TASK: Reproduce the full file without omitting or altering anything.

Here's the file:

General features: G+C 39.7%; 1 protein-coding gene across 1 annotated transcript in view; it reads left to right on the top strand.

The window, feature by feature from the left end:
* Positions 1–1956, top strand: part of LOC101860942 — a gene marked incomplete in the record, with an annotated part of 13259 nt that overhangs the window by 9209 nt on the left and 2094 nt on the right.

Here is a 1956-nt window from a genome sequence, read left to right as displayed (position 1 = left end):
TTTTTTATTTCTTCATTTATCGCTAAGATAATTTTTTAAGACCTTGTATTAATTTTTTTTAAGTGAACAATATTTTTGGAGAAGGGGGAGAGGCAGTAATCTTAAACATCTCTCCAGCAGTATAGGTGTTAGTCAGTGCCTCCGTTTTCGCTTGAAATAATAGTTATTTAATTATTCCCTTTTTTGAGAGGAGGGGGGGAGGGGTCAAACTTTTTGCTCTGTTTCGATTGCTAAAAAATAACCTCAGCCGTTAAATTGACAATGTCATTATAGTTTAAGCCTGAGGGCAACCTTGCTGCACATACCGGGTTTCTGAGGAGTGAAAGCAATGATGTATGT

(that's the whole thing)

General features: G+C 39.7%; 1 protein-coding gene across 1 annotated transcript in view; it reads left to right on the top strand.

The window, feature by feature from the left end:
* Positions 1–1956, top strand: part of LOC101860942 — a gene marked incomplete in the record, with an annotated part of 13259 nt that overhangs the window by 9209 nt on the left and 2094 nt on the right.

Here is a 1956-nt window from a genome sequence, read left to right as displayed (position 1 = left end):
TTTTTTATTTCTTCATTTATCGCTAAGATAATTTTTTAAGACCTTGTATTAATTTTTTTTAAGTGAACAATATTTTTGGAGAAGGGGGAGAGGCAGTAATCTTAAACATCTCTCCAGCAGTATAGGTGTTAGTCAGTGCCTCCGTTTTCGCTTGAAATAATAGTTATTTAATTATTCCCTTTTTTGAGAGGAGGGGGGGAGGGGTCAAACTTTTTGCTCTGTTTCGATTGCTAAAAAATAACCTCAGCCGTTAAATTGACAATGTCATTATAGTTTAAGCCTGAGGGCAACCTTGCTGCACATACCGGGTTTCTGAGGAGTGAAAGCAATGATGTATGT